The fall 2021 semester has begun, and students are enthusiastically returning to in-person classes after Cal State Fullerton switched to an online format in response to the COVID-19 pandemic.
Quite a few students took their first step into a classroom on the first day, relieved to finally feel like a Titan. Among them are sophomore art majors, no longer missing the complicated procedures that online learning required them to undergo constantly.
In 2020, it was announced via email by CSUF President Fram Virjee to all students, faculty and staff that the university’s education would switch to online formats in March moving forward. It remained uncertain how long students would be learning through a computer screen, and Titans didn’t return to campus until the fall 2021 semester.
Naturally, this also meant that incoming fall 2020 freshmen also saw their first academic year through Canvas and Zoom, and not through the traditional classroom setting many desired.
“It was actually quite upsetting because I felt like my college experience was being ripped away from me,” said Denise San Felipe, a sophomore art major who began their academic journey online. “I was like, ‘Oh, I don't know how I'm going to survive in this environment.’”
One activity in particular that some students said they struggled with at home was still life drawing, an art exercise challenging students to draw or paint still objects around their homes.
Alexis Son, a sophomore art major, said it was difficult maintaining the corner that she often used to draw her still lifes, given that she’d often draw in a shared room. Providing adequate lighting to her object was difficult, and it was hard to switch objects due to the little space she had to work with, she said.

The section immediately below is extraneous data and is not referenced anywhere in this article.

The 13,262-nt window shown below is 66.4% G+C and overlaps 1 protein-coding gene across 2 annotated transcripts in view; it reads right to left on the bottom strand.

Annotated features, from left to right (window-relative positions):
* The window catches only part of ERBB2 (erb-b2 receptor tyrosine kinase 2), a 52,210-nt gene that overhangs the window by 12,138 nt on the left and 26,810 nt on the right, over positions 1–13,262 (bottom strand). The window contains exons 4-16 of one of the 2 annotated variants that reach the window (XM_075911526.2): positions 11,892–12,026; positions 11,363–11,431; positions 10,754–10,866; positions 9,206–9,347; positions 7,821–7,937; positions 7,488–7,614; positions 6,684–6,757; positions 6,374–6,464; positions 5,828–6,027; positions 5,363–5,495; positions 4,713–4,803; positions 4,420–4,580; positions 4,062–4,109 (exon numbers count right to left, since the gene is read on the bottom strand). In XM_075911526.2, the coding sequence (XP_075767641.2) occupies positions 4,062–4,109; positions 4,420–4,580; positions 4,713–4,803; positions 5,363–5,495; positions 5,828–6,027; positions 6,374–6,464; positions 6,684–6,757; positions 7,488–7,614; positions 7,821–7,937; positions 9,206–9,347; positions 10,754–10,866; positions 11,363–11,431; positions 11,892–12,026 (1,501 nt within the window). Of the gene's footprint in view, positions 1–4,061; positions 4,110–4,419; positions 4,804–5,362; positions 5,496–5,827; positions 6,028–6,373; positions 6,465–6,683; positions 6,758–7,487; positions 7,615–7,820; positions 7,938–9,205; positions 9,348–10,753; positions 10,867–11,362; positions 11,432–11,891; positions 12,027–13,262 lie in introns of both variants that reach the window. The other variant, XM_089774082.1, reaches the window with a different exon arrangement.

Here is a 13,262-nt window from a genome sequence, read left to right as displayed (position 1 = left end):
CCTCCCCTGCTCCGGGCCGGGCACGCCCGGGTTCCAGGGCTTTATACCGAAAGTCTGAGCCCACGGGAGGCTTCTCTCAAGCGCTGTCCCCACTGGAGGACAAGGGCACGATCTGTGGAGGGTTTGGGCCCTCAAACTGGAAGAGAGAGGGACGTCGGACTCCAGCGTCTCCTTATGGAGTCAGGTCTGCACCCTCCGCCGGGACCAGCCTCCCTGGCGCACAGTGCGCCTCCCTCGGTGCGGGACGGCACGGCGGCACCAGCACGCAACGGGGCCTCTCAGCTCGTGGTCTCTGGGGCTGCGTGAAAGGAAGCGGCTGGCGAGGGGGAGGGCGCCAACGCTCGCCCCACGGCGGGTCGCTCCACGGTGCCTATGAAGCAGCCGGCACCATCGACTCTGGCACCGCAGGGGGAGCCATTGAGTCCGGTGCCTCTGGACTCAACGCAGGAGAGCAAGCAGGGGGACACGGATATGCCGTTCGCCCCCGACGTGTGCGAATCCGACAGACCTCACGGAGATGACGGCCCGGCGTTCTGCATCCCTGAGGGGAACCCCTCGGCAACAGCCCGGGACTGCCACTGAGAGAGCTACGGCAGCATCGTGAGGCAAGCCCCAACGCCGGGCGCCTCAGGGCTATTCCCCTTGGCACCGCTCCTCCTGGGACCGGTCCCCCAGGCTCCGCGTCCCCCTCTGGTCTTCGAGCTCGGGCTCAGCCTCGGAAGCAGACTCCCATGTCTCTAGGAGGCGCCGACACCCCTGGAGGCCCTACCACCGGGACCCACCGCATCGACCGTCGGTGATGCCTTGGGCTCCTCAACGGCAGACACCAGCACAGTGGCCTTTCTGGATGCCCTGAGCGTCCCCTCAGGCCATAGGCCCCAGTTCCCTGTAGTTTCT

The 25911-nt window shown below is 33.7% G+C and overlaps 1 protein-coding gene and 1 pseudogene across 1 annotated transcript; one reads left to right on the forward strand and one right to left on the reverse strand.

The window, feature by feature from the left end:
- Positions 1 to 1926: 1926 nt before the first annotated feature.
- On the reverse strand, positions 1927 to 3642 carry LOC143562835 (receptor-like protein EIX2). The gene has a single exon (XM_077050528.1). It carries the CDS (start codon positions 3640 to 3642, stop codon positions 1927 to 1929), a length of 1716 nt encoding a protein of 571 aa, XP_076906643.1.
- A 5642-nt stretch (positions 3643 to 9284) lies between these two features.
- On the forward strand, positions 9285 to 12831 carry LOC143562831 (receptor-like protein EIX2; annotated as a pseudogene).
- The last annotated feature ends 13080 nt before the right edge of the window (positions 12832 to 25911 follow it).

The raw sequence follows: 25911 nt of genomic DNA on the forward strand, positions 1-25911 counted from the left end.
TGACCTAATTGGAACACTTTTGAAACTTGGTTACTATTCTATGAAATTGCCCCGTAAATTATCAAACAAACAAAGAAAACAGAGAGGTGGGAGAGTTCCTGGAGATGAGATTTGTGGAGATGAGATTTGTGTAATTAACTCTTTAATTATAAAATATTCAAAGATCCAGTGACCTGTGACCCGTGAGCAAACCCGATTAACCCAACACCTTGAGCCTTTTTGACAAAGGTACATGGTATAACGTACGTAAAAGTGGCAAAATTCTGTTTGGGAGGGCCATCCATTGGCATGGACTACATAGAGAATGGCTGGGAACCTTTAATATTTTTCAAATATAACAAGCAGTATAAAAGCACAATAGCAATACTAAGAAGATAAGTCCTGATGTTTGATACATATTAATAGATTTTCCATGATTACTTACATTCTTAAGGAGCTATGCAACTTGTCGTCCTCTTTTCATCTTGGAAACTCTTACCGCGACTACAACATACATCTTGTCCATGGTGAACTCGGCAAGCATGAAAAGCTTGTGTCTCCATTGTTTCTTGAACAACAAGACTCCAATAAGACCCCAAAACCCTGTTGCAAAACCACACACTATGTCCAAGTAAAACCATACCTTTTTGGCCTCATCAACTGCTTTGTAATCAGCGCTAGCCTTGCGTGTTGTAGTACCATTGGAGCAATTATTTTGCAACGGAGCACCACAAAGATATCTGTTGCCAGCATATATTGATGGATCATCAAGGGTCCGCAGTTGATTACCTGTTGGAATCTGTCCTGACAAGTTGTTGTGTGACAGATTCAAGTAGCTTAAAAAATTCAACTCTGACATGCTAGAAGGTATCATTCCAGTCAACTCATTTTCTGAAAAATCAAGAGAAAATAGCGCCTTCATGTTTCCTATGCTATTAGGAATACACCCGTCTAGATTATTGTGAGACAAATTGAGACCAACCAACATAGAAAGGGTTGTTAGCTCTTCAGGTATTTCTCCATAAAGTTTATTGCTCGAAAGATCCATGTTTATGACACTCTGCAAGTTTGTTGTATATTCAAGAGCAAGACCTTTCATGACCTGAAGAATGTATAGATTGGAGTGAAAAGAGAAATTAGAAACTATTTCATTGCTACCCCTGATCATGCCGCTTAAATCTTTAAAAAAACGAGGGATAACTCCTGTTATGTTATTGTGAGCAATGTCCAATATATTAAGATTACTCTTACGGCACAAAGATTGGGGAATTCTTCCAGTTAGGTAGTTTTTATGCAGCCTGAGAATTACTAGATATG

“During those classes… I had a little corner,” Son said. “I had to share a room for classes because I had to give up my space for my brother to work in my room, so I used my parents room to work.”
San Felipe said they were often afraid that their family would eat the fruit from the bowl they were drawing their still lifes from or that their dog would come in and ruin the display.
“I can't really draw or paint comfortably without fearing someone is going to come in and might touch my work or ruin my work,” San Felipe said.
As students returned to a classroom setting, so did their confidence and focus. When it came to Lauren Pitcher, a sophomore Art major, she said she was ecstatic to be in a classroom setting once more, now with provided campus equipment and the ability to effectively communicate with her instructors.
“I was excited to get in person classes again,” Pitcher said. “It's better for my schooling to be in-person and to go into a structured place, which I couldn’t do online because I get distracted easily.”
In Son’s case, she said she found that attending in-person classes provided a positive benefit to her mental health, as the increased interactivity between her peers and professors made for a less stressful experience.
“The difference between working from home and working on campus — it's so different,” Son said. “I was dealing with my depression and anxiety when the pandemic hit because I was not used to the change, but when I got here on campus, my mental state was so much better.”
Son said that having the ability to interact with the friends she’d made while being online, as well as seeing professors in person and getting hands-on learning was much better experience.
Sentiments shared among art students are shared among most students, as being on campus provide levels of interactivity and communication that online courses cannot emulate. But the worry that the actions of others might jeopardize in-person classes still lingers for some students.
“I hope that this still continues on. And if not, I would just be just plain out disappointed,” Son said. “Please wear a mask and be vaccinated, so that most of us who are currently on campus could stay on campus.”